US Outlook: Jamie Dimon has a lot of personal capital, but he's spending it fast. As the man who steered his bank away from the worst excesses of the sub-prime mortgage and commercial property markets before the world went into meltdown, he not only saved JPMorgan Chase but turned it into a serious rival to Goldman Sachs on Wall Street and the biggest retail bank in the country.
A slew of books on the financial crisis cast him as a hero-warrior, foreseeing the coming storm and forestalling disaster, focusing on his story, one must assume, because he has been more co-operative than most in their writing. The JPMorgan Chase website is the only major bank website whose homepage features the smiling face of its chief executive.
Hubris? I wouldn't say so, but a few incidents should make the bank's spinmeisters worry. His flippancy in front of the Financial Crisis Inquiry Commission this week found him being hissed on late night comedy shows. He'd said: "My daughter called me from school one day, said 'dad, what's a financial crisis?' Without trying to be funny, I said it's the type of thing which happens every five to seven years."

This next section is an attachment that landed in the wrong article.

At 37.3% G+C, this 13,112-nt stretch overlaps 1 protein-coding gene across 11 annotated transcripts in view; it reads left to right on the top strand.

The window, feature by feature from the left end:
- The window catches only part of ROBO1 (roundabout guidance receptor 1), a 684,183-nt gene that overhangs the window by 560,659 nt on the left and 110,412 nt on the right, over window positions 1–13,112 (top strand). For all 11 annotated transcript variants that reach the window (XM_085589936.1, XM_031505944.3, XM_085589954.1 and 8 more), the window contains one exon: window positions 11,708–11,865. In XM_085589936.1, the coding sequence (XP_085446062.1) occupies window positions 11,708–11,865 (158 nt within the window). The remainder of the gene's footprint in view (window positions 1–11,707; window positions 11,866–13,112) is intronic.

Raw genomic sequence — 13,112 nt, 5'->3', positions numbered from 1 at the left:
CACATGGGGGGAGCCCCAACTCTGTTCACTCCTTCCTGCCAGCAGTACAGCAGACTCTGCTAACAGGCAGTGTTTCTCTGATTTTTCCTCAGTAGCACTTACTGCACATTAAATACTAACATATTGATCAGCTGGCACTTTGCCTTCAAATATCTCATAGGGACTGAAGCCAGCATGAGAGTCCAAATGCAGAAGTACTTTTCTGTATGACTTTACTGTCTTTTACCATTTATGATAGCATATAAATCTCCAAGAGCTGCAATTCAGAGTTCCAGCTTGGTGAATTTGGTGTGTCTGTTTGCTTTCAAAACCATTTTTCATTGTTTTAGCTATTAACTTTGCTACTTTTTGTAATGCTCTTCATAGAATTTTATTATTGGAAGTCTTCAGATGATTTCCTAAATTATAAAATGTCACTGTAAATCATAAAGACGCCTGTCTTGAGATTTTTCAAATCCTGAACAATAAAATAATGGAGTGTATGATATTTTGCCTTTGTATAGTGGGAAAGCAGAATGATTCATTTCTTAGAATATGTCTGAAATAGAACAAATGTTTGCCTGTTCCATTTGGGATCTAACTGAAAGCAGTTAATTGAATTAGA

Now Mr Dimon is being the most vociferous in attacking the Obama administration's plan for a $117bn tax on the too-big-to-fail banks, which is designed to recoup bailout losses. He was at it again yesterday, saying "we've already paid for that" and calling it unfair that he was being asked to cover the cost of bailing out car companies and homeowners affected by the Wall Street meltdown – an argument with little merit, and zero public support.
Safer to let Goldman's Lloyd Blankfein be the public face of Wall Street for now.Reuse content